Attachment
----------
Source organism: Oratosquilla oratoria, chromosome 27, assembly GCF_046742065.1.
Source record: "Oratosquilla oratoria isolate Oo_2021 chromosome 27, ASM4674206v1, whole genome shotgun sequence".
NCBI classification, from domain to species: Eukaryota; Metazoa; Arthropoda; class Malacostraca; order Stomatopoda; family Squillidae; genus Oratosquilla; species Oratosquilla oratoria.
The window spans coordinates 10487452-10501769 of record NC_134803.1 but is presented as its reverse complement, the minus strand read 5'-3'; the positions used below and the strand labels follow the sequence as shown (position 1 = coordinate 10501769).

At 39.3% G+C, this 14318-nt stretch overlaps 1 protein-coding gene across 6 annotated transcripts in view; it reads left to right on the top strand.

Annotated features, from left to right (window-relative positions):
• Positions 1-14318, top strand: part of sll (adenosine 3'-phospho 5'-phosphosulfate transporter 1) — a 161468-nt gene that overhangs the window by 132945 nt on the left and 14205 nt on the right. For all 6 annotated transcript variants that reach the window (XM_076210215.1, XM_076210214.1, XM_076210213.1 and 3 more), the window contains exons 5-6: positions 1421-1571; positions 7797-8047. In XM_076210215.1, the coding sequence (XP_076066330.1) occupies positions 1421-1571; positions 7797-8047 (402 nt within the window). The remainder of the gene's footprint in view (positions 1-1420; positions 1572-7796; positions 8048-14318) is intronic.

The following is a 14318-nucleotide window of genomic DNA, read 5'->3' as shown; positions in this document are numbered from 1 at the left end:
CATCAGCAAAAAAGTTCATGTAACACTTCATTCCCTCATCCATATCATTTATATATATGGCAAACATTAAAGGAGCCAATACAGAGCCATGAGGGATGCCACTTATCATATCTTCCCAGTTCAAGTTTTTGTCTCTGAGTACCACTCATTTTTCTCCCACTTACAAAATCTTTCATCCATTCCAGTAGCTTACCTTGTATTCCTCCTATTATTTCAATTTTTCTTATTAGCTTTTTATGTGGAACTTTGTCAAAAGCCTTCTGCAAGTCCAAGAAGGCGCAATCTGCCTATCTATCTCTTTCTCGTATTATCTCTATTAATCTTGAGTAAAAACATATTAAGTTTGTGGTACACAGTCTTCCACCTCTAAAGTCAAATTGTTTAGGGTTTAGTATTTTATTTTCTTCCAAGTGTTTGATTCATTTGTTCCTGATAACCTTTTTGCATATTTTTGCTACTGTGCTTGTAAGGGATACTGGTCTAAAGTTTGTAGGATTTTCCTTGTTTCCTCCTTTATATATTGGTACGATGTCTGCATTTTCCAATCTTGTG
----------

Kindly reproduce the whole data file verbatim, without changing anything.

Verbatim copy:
Source organism: Oratosquilla oratoria, chromosome 27, assembly GCF_046742065.1.
Source record: "Oratosquilla oratoria isolate Oo_2021 chromosome 27, ASM4674206v1, whole genome shotgun sequence".
NCBI classification, from domain to species: Eukaryota; Metazoa; Arthropoda; class Malacostraca; order Stomatopoda; family Squillidae; genus Oratosquilla; species Oratosquilla oratoria.
The window spans coordinates 10487452-10501769 of record NC_134803.1 but is presented as its reverse complement, the minus strand read 5'-3'; the positions used below and the strand labels follow the sequence as shown (position 1 = coordinate 10501769).

At 39.3% G+C, this 14318-nt stretch overlaps 1 protein-coding gene across 6 annotated transcripts in view; it reads left to right on the top strand.

Annotated features, from left to right (window-relative positions):
• Positions 1-14318, top strand: part of sll (adenosine 3'-phospho 5'-phosphosulfate transporter 1) — a 161468-nt gene that overhangs the window by 132945 nt on the left and 14205 nt on the right. For all 6 annotated transcript variants that reach the window (XM_076210215.1, XM_076210214.1, XM_076210213.1 and 3 more), the window contains exons 5-6: positions 1421-1571; positions 7797-8047. In XM_076210215.1, the coding sequence (XP_076066330.1) occupies positions 1421-1571; positions 7797-8047 (402 nt within the window). The remainder of the gene's footprint in view (positions 1-1420; positions 1572-7796; positions 8048-14318) is intronic.

The following is a 14318-nucleotide window of genomic DNA, read 5'->3' as shown; positions in this document are numbered from 1 at the left end:
CATCAGCAAAAAAGTTCATGTAACACTTCATTCCCTCATCCATATCATTTATATATATGGCAAACATTAAAGGAGCCAATACAGAGCCATGAGGGATGCCACTTATCATATCTTCCCAGTTCAAGTTTTTGTCTCTGAGTACCACTCATTTTTCTCCCACTTACAAAATCTTTCATCCATTCCAGTAGCTTACCTTGTATTCCTCCTATTATTTCAATTTTTCTTATTAGCTTTTTATGTGGAACTTTGTCAAAAGCCTTCTGCAAGTCCAAGAAGGCGCAATCTGCCTATCTATCTCTTTCTCGTATTATCTCTATTAATCTTGAGTAAAAACATATTAAGTTTGTGGTACACAGTCTTCCACCTCTAAAGTCAAATTGTTTAGGGTTTAGTATTTTATTTTCTTCCAAGTGTTTGATTCATTTGTTCCTGATAACCTTTTTGCATATTTTTGCTACTGTGCTTGTAAGGGATACTGGTCTAAAGTTTGTAGGATTTTCCTTGTTTCCTCCTTTATATATTGGTACGATGTCTGCATTTTCCAATCTTGTG